Once you reached the island, the first thing to explore is the Old City of Rhodes, the oldest inhabited medieval town in Europe. There are many gates to enter the city, but one of the most famous is Eleftheria (Liberty) Gate, that will immediately lead you to Plateia Simi (Simi Square), containing ruins of the Temple of Venus, which may date from the 3rd century B.C. Driving is forbidden in the Old Town, so you may take a whole afternoon to stroll through its more than 200 hundred stony narrow streets. It’s very likely that you will lose yourself in this great Hellenistic labyrinth, but take this as an opportunity to travel back in time. The Street of the Knights (Ippoton) is one of the best preserved and was constructed over an ancient pathway that connected the Acropolis of Rhodes with the port.






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The Palace of Grand Master

You will find the palace at the end of the Street of the Knights in the Old Town of Rhodes. It was built in the 14th century by the Knights of Saint John on the foundation of the Temple of Sun God (Helios), whose cult was very spread in the island in the antiquity.
Much of this huge construction has been destroyed in 1856 by explosives that were hidden in the basement of Saint John’s church. From its 158 rooms only 24 are open to visitors, among which the most impressive are the Grand Reception Hall, the Waiting Room and the Ballroom and the magnificent Music Room. The Italians (who occupied the Dodecanese Islands) were the ones to restore it at the beginning of 20th century and famous Italian figures used the palace as a holiday residence (among them the King Victor Emmanuel III and Benito Mussolini).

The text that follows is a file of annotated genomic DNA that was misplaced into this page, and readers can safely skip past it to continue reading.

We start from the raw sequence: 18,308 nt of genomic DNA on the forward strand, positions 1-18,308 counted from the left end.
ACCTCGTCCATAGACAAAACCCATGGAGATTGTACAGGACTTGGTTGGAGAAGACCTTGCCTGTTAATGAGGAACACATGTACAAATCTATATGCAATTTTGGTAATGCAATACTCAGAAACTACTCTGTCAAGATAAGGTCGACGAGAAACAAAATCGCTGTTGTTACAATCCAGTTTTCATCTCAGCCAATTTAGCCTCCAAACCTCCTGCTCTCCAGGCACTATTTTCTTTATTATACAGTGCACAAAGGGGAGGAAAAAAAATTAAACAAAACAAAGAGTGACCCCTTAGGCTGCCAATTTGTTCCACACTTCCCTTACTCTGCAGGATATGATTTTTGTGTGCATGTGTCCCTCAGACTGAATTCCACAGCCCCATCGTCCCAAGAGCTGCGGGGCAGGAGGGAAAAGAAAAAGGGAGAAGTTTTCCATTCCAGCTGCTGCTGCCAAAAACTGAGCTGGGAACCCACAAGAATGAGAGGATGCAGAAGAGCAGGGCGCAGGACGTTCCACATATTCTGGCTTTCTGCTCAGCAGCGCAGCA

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Lindos Acropolis

The ancient town of Lindos lies 45 km south of Rhodes Town and is a must see while in the island. It was founded by the Dorians in the 10th century B.C and due to its strategic position between Greece and the Middle East, it developed as a major trading center. Its decline started in the 5th century, when the city of Rhodes was founded. Among the monuments inside you should not miss is the temple devoted to Athena Lindia, where people used to do sacrifices worshiping the patron goddess, the Roman temple dedicated to the emperor Diocletian and the Hellenistic Wall that surrounds the Acropolis. All these ancient sites are protected by a Medieval Castle, built in the early 14th century by the Knights of St John.